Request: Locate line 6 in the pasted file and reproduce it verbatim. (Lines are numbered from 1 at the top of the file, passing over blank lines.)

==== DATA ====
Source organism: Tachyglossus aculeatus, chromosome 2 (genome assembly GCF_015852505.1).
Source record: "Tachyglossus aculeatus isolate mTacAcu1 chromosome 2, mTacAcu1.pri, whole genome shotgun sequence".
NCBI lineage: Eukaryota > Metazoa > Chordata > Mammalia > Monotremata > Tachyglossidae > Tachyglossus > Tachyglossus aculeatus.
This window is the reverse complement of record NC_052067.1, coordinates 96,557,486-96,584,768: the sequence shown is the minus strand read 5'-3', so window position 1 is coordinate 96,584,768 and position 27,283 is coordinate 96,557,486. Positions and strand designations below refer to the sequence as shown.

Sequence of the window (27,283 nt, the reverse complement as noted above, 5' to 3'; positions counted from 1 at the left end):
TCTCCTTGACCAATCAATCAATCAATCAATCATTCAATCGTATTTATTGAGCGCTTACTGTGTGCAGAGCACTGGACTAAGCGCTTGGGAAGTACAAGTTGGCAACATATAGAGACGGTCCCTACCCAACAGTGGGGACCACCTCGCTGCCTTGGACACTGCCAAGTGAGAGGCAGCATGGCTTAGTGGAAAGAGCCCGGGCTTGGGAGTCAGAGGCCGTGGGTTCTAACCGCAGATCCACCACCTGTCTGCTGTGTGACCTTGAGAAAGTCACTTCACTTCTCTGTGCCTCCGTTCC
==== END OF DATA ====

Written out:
TCTCCTTGACCAATCAATCAATCAATCAATCATTCAATCGTATTTATTGAGCGCTTACTGTGTGCAGAGCACTGGACTAAGCGCTTGGGAAGTACAAGTTGGCAACATATAGAGACGGTCCCTACCCAACAGTGGGGACCACCTCGCTGCCTTGGACACTGCCAAGTGAGAGGCAGCATGGCTTAGTGGAAAGAGCCCGGGCTTGGGAGTCAGAGGCCGTGGGTTCTAACCGCAGATCCACCACCTGTCTGCTGTGTGACCTTGAGAAAGTCACTTCACTTCTCTGTGCCTCCGTTCC